Maximum

Panic overruled diagnosis
Science invites chaos
Testimony scars visions

What a being
Without knowing how
The earth spills

Everything that shines
Every worm bites
Every dice turns

Every word freezes
When you slither
Front and back

Momentarily
The trees speak
Anguish sends storm

Curiosity creates litmus
Acids intensify mimes
Air reminisces rains

Taints and fevers
Covering the veins
Simmering the pride

The pendulum sways
Knocking the hues
Of the imminent

Were you needed
Before
or ever?

Century

Indifferent spelling
Wasteful
Signs
Breaking white
Noise

Withdrawing
The blinds
Seen from
The tame
Eyes

Old age
Is old
No matter
What
They feel

Twenty one
Is forgotten
While
News
Is forever

Right now,
Absence
Makes
Everything
Sound

As if
We are
Complete
When we
Triumph

Over
The hills
That were
Never
There

When we
Were
Born
In a different
Era

In a different
Volume
And
Space
And crowd.

Cardboards

Truth is like an old man,
whom you’ve seen before,
with his ragged, filthy clothes,
Often alone, at the side street,
sitting on cardboards
and surrounded by plastics and sheets.

You feel like you want to help him,
but you can’t decide, instead
you pray someone else will,
As a way to redeem your conscience,
As a way to soothe your soul,
You close your eyes
while you try to breathe normally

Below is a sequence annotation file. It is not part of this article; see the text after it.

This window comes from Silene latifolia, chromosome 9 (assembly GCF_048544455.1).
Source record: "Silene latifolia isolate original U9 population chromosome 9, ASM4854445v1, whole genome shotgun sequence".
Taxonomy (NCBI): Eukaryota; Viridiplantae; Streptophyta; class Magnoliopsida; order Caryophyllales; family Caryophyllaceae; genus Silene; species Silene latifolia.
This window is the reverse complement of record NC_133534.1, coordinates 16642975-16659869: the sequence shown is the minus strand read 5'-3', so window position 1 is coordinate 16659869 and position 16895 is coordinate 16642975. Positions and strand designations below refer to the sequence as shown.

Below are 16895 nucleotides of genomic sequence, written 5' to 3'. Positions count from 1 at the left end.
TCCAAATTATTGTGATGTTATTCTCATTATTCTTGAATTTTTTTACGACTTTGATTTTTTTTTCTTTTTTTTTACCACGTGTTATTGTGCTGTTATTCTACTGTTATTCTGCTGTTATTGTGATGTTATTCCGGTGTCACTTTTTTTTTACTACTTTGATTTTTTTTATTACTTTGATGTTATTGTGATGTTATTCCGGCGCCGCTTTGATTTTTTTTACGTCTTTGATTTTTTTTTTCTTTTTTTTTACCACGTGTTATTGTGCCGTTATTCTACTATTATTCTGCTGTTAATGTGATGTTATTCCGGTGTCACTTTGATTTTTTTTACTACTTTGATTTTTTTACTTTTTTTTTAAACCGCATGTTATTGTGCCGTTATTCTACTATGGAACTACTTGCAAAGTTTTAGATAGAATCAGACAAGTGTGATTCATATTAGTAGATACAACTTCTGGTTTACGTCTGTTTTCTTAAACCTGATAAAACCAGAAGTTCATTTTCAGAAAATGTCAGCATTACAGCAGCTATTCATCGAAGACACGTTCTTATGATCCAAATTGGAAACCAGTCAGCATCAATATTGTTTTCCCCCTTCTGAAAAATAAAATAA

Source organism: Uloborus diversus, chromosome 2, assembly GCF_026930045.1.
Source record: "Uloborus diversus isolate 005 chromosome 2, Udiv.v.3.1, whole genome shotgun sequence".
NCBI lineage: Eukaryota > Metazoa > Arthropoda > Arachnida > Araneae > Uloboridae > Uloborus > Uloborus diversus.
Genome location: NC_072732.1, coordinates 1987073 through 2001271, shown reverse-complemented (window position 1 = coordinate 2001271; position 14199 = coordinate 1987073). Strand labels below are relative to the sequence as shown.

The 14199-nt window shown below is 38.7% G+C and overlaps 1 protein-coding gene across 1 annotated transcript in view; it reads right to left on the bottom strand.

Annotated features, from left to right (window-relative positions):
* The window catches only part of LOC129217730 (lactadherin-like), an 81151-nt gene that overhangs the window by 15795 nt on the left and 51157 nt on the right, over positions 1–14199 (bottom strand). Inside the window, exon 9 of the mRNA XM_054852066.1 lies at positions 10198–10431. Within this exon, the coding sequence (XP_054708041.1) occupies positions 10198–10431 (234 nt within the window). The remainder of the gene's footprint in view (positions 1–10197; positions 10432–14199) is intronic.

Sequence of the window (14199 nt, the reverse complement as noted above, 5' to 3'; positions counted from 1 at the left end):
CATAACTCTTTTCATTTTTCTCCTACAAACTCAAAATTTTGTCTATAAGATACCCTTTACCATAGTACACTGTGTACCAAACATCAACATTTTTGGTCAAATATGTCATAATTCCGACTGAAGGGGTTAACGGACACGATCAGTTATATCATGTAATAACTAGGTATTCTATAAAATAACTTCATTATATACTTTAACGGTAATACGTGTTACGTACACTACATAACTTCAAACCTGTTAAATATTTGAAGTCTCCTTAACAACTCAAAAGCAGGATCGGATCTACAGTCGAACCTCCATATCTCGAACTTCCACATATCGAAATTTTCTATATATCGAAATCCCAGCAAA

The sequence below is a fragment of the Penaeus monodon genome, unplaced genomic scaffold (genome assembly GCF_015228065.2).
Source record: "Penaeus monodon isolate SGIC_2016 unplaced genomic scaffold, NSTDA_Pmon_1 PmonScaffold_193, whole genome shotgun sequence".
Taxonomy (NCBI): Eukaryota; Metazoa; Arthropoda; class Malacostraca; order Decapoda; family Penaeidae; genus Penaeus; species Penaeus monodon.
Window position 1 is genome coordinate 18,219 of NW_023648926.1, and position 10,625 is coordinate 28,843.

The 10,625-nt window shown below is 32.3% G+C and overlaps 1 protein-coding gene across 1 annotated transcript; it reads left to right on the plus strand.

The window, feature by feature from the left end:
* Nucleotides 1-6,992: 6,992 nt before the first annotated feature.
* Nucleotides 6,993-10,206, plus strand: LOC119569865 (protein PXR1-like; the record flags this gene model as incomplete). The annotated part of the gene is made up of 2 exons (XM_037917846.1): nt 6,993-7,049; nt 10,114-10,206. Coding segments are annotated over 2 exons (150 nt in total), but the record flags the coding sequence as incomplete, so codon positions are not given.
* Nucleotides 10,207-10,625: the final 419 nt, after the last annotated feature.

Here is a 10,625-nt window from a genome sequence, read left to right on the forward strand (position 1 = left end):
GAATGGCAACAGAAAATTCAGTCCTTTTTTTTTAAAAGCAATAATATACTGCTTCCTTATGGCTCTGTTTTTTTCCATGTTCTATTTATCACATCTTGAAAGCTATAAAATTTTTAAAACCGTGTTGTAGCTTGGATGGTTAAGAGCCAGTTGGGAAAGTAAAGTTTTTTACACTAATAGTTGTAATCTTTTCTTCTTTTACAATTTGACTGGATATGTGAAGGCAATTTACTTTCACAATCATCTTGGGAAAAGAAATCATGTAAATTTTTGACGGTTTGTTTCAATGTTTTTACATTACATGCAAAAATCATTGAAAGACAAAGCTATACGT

and bite the tears,
The pain is gone but only temporary;

You see other people do the same,
You curse and condemn them,
You forget your own doings,
You forget your own ignorance.

Your conscience directs you and you depend on it,
But your heart is screaming out loud,
You lie to yourself, you become a mask,
A hideous one who pitifully cries
and scorns no one but itself.

The old man walks away
as he picks up
his cardboards
and coins,
You see his back, you stop crying,
You follow the old man with weak
but careful steps.

You finally approach the old man,
and the old man stays silent,
You speak to him with an awkward laugh,
asking ‘how do you do?’
The man remains quiet, and doesn’t show any move,
You talk to him until you are out of breath,
with polite gestures and random jest,
which you try to make them appear
as real as possible.

You laugh again, with sweats,
when the old man doesn’t say anything,
You murmur ‘sorry if I’ve offended you
in any way, I only wanted to talk’,
And every now and then,
the alley dims and blinks
thriftily, ruefully,
like a slow heartbeat.

You feel strange and you grow scared,
You don’t know what this fear is,
Yet you don’t move an inch to get away,
While the old man seems to drown
His head in his dreams of the sea.

You want to say something again but your mouth is dry,
You feel constrained as the crowd is getting bigger,
You cry ‘help’ desperately as you kneel down
and grab anything that is near.
You feel a rough feeling in your hand.
It’s something nostalgic
that belongs to the old man,
You don’t know what happened,
But –

The old man has fled,
leaving only the cardboards,
and scribbles written on them,
where they appear absurd
to the massive crowd
that forgets to see
the truth –

like the old man.

Premature Lights